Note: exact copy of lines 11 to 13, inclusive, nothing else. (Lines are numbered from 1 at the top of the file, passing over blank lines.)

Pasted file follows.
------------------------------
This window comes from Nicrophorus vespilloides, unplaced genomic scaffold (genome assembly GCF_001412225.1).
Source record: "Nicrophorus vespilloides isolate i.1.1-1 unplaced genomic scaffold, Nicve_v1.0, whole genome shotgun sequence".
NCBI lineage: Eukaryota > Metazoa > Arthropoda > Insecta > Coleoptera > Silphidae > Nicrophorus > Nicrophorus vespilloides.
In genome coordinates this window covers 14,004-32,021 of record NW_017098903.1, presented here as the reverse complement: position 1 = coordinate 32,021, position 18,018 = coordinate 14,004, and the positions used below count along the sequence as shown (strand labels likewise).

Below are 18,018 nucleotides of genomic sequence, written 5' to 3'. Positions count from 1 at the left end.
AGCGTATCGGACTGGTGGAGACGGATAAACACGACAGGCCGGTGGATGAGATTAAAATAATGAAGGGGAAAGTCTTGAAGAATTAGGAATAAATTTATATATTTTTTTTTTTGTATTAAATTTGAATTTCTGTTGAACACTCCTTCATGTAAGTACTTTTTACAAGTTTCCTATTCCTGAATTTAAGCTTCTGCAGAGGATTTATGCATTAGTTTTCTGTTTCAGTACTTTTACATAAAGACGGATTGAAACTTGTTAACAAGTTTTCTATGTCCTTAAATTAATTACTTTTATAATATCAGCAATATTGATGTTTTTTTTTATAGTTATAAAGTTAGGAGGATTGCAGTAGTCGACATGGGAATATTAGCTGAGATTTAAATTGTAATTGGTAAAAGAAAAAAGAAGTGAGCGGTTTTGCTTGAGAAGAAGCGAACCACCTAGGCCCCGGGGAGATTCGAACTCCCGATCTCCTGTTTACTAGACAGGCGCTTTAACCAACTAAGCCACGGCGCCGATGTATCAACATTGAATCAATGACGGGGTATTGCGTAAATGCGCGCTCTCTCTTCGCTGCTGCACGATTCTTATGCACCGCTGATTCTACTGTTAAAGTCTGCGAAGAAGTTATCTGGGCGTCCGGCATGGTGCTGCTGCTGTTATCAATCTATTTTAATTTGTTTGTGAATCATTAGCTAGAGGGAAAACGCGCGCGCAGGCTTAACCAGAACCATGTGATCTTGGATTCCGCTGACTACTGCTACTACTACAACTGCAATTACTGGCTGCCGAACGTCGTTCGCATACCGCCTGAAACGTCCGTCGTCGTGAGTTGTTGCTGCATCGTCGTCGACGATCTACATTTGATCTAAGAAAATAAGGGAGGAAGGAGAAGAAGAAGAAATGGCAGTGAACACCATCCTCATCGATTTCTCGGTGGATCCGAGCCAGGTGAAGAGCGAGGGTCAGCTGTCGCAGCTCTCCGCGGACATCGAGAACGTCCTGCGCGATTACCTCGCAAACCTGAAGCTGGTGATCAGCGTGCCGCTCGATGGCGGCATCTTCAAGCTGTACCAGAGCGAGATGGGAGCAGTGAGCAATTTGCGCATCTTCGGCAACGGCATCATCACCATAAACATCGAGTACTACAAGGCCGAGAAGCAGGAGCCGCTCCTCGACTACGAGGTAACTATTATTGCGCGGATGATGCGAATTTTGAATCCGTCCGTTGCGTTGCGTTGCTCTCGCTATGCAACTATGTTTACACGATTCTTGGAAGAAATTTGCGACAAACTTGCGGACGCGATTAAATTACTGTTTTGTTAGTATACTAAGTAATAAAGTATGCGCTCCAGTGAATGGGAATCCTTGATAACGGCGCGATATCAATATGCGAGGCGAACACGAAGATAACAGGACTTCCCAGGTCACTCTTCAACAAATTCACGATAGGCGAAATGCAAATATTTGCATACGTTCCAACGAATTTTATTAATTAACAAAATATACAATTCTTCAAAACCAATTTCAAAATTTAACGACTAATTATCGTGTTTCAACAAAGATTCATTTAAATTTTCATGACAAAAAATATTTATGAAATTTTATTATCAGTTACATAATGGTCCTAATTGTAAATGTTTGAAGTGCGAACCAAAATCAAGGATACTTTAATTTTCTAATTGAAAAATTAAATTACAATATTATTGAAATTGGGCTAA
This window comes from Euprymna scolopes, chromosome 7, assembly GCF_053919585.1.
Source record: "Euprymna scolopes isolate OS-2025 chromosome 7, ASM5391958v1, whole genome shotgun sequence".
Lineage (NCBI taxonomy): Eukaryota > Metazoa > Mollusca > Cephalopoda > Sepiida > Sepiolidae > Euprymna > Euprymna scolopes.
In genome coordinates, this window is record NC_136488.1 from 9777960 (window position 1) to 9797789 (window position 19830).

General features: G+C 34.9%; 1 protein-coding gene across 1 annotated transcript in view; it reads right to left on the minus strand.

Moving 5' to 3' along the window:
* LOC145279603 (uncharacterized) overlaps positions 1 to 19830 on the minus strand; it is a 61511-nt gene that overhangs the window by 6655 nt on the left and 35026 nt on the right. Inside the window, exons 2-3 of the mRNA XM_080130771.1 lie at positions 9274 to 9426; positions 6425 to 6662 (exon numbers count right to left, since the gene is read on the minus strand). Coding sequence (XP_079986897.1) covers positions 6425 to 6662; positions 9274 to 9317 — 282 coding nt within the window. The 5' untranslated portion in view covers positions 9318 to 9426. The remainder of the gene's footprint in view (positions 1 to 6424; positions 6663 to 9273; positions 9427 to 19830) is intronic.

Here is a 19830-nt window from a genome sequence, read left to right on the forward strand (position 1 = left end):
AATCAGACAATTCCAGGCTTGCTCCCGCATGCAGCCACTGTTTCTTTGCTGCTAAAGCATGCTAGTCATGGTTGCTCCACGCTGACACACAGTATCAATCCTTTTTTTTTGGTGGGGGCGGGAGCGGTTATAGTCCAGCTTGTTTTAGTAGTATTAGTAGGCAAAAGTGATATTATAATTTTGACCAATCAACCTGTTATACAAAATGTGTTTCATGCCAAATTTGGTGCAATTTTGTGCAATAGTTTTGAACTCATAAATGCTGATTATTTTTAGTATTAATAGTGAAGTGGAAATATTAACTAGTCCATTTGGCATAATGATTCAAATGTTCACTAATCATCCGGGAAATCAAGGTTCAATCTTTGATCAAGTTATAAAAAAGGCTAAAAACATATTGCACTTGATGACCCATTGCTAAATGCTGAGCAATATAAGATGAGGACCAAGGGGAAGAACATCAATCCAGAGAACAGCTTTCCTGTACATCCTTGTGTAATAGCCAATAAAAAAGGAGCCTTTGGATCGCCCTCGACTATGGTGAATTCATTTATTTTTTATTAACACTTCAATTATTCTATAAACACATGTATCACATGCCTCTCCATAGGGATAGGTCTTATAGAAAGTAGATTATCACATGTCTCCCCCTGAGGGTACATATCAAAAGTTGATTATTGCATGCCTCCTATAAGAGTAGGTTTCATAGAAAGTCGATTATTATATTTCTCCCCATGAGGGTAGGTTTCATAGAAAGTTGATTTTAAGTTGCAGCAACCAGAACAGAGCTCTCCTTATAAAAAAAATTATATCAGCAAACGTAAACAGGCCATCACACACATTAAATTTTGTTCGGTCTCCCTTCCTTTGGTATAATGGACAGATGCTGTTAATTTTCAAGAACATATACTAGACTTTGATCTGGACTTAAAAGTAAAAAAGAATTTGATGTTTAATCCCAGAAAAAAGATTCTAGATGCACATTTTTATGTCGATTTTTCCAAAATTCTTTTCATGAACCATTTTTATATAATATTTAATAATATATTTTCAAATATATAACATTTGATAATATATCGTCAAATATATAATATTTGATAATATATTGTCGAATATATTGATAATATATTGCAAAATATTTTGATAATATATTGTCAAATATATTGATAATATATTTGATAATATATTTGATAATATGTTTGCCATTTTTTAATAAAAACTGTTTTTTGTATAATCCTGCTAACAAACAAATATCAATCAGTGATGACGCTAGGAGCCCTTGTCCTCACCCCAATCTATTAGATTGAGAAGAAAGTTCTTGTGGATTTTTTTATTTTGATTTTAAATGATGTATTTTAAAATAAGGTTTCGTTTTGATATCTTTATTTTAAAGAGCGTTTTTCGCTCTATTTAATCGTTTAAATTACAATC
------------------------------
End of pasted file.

General features: G+C 34.9%; 1 protein-coding gene across 1 annotated transcript in view; it reads right to left on the minus strand.

Moving 5' to 3' along the window:
* LOC145279603 (uncharacterized) overlaps positions 1 to 19830 on the minus strand; it is a 61511-nt gene that overhangs the window by 6655 nt on the left and 35026 nt on the right. Inside the window, exons 2-3 of the mRNA XM_080130771.1 lie at positions 9274 to 9426; positions 6425 to 6662 (exon numbers count right to left, since the gene is read on the minus strand). Coding sequence (XP_079986897.1) covers positions 6425 to 6662; positions 9274 to 9317 — 282 coding nt within the window. The 5' untranslated portion in view covers positions 9318 to 9426. The remainder of the gene's footprint in view (positions 1 to 6424; positions 6663 to 9273; positions 9427 to 19830) is intronic.